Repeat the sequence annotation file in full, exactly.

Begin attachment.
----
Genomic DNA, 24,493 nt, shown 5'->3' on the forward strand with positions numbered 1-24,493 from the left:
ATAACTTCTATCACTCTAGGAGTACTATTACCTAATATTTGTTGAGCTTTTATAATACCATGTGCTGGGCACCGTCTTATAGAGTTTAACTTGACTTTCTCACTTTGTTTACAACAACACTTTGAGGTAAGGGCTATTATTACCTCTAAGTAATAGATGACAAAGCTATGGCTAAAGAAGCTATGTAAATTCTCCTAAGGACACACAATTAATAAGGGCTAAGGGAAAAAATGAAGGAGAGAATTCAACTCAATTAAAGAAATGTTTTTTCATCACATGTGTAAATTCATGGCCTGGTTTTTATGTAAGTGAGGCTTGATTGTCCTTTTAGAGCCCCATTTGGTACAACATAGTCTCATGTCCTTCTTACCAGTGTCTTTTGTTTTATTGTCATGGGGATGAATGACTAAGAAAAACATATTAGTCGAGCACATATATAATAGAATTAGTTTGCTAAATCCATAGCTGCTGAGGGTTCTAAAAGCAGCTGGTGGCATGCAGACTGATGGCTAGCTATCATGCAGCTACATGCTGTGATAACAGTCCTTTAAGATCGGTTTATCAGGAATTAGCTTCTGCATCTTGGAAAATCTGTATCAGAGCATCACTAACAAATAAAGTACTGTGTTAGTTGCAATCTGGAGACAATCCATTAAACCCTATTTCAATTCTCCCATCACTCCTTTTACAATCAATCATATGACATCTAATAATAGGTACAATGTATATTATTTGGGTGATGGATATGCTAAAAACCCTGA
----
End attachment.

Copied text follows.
Genomic DNA, 24,493 nt, shown 5'->3' on the forward strand with positions numbered 1-24,493 from the left:
ATAACTTCTATCACTCTAGGAGTACTATTACCTAATATTTGTTGAGCTTTTATAATACCATGTGCTGGGCACCGTCTTATAGAGTTTAACTTGACTTTCTCACTTTGTTTACAACAACACTTTGAGGTAAGGGCTATTATTACCTCTAAGTAATAGATGACAAAGCTATGGCTAAAGAAGCTATGTAAATTCTCCTAAGGACACACAATTAATAAGGGCTAAGGGAAAAAATGAAGGAGAGAATTCAACTCAATTAAAGAAATGTTTTTTCATCACATGTGTAAATTCATGGCCTGGTTTTTATGTAAGTGAGGCTTGATTGTCCTTTTAGAGCCCCATTTGGTACAACATAGTCTCATGTCCTTCTTACCAGTGTCTTTTGTTTTATTGTCATGGGGATGAATGACTAAGAAAAACATATTAGTCGAGCACATATATAATAGAATTAGTTTGCTAAATCCATAGCTGCTGAGGGTTCTAAAAGCAGCTGGTGGCATGCAGACTGATGGCTAGCTATCATGCAGCTACATGCTGTGATAACAGTCCTTTAAGATCGGTTTATCAGGAATTAGCTTCTGCATCTTGGAAAATCTGTATCAGAGCATCACTAACAAATAAAGTACTGTGTTAGTTGCAATCTGGAGACAATCCATTAAACCCTATTTCAATTCTCCCATCACTCCTTTTACAATCAATCATATGACATCTAATAATAGGTACAATGTATATTATTTGGGTGATGGATATGCTAAAAACCCTGA